Opinion

A blue reflection on Katowice

Paul Chaloner's picture
Paul Chaloner
Head of Content and Media
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The dust has settled on the Intel Extreme Masters World Championship, and so, too, on the EMS One Katowice grand finals.

It was a weekend filled with magical moments that I and hundreds of thousands of others will cherish for many years to come. It’s funny, but as time goes by and we reminisce on this tournament, more and more will claim “I was there” - I’m personally glad I really was.

When trying to summarize the event, it’s hard to put it in to words (I know, I'm supposed to speak for a living!), but I’ll do my best and sum it up in three: magical, tremendous, and spectacular.

For someone like me, who's been involved in gaming since the earliest days of the spectrum and in eSports from almost the mid nineties, this event was the stuff that dreams are made of. I’d always wanted and hoped that we would one day be in huge arenas showing off the most competitive players on a big stage with millions tuning in, but I've had more than my fair share of doubts that it would ever happen. Yet within the space of nine months, we have seen The International, LCS World Finals and now the Intel Extreme Masters World Championship do just that. There is more on the way, too, with our visit to the Frankfurt World Cup stadium for Dota 2 and ESL One’s first major event.



There were many people thanking us for a great event, but I also want to pay tribute to the people who made it all possible. I rarely get a proper opportunity to do so, at least publicly, and I feel there are many, many people who deserve to be mentioned in relation to Katowice.

Firstly, the volunteers. What an amazing, dedicated bunch of ladies and gents we had from Poland helping us run and organize the event. Dozens of them worked very long hours, ferrying players and talent to the venue and airports and back to hotels, organizing their badges and entry, managing the catering and drinks and generally making sure everything at the venue ran smoothly. Not once did I hear a complaint or a hint of tiredness, but they must have been shattered! It takes a great deal of skill, motivation and hard work to pull off an event of this size, and it was in no small part thanks to these awesome people.

I'm also extremely proud of the entire talent crew we hired for the event, including our own ESL TV personnel. In all, I hired more than 25 people to cover observer roles as well as commentary, analysis and host positions, and every single man and woman gave their all over long days and lots of stress that never once transferred to the screen. In addition to this, we had many players and managers step in to help us on the CS tournament, and to those people, too, I thank you for making it great.

I also want to say a massive thank you to the people backstage in our production units, both from ESL HQ and ESL Poland. What we collectively delivered over the four days was amazing. Sure, we made some mistakes and we’ll learn, but I can’t remember a time where I had so little to complain about (and trust me, as these guys will tell you, when things go wrong, I complain like a little bitch!). Everyone works hard at every event, but there was a spark here like at no other event we have produced. An edge, if you like. Something that made them all work longer and harder and better than ever before to deliver a fantastic experience for those who turned up and tuned in.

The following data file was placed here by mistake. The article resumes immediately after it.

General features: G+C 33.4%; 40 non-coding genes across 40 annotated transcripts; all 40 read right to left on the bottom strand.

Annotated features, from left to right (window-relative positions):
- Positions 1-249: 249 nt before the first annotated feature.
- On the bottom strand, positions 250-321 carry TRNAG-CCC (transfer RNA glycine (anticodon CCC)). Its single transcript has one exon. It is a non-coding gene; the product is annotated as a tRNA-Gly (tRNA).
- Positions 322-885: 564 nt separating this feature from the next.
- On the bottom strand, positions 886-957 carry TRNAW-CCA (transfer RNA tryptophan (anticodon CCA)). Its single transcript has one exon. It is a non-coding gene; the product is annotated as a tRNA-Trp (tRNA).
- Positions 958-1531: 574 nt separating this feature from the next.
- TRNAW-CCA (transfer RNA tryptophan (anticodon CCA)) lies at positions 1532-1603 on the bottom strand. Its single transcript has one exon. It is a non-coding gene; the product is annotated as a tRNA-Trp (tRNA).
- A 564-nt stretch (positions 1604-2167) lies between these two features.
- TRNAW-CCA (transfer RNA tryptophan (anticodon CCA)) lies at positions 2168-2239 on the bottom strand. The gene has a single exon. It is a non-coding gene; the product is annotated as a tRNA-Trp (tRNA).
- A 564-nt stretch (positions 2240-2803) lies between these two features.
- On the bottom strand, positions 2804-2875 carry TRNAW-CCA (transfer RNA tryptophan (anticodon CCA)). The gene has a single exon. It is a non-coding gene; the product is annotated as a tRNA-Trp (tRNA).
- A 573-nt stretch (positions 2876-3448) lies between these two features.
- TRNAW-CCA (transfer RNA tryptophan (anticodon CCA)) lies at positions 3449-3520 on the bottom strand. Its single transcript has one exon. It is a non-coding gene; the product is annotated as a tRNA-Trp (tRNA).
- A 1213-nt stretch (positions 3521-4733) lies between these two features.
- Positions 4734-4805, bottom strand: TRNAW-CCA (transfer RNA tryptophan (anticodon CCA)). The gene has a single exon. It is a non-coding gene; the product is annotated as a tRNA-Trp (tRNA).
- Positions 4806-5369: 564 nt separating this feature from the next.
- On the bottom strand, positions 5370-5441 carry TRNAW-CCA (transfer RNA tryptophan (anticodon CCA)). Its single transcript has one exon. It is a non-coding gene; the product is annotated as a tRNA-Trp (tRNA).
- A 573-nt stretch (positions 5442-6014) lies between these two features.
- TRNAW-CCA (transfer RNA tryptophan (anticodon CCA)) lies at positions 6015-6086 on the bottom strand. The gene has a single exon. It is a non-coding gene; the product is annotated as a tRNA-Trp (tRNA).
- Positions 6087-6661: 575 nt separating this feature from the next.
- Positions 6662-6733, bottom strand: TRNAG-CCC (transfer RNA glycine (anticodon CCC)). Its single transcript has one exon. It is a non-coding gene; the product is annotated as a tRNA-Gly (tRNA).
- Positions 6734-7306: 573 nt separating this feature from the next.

There was a significant reason for this: the crowd.



I've traveled the world in the last 12 years, witnessing first-hand the crowds that turn up to eSports events. At some, they are polite, while at others they can be noisy, passionate or restrained. In some, we have had football style chants (hi, Brazil!) and in Sweden it's obvious they are in love with their games, but in Poland we had all of that at the same time, and, bolstered by their sheer numbers, they cheered every frag, every kill, every shot, every hook, every drop and every GG. Whether they knew the game or not, they cheered. Loudly.

And, when I mingled with the crowd to soak up the atmosphere as I did at least once a day, they were polite, pleasant, funny and appreciative as well as being more excited than a five year old on Christmas morning.

As I sit and write this, I have 'LAN Blues', a phenomenon we once associated with returning home from what we used to call a 'LAN party'. We would take our own computers, complete with monitors that were the size of small garden sheds, and play for three days straight through to the early morning hours, socializing and drinking with our new found frenemies. Where competition wasn't played out on a stage of any kind, let alone one half a mile long. Where players had no team shirts and the only sponsors they had were the parents who’d paid the train fare. The prize pots, too, were modest - the most we could win back then would be £100, and that was considered pretty damn good.

Yet, for all that has changed, 'LAN Blues' have not. I already miss the crowd, the people, the players and the tournament, which is why I make a point of soaking up every moment and committing it to memory forever, especially when a tournament is as special as this one was.

The only difference now is we won’t have to wait long for the next one.

It can’t come soon enough.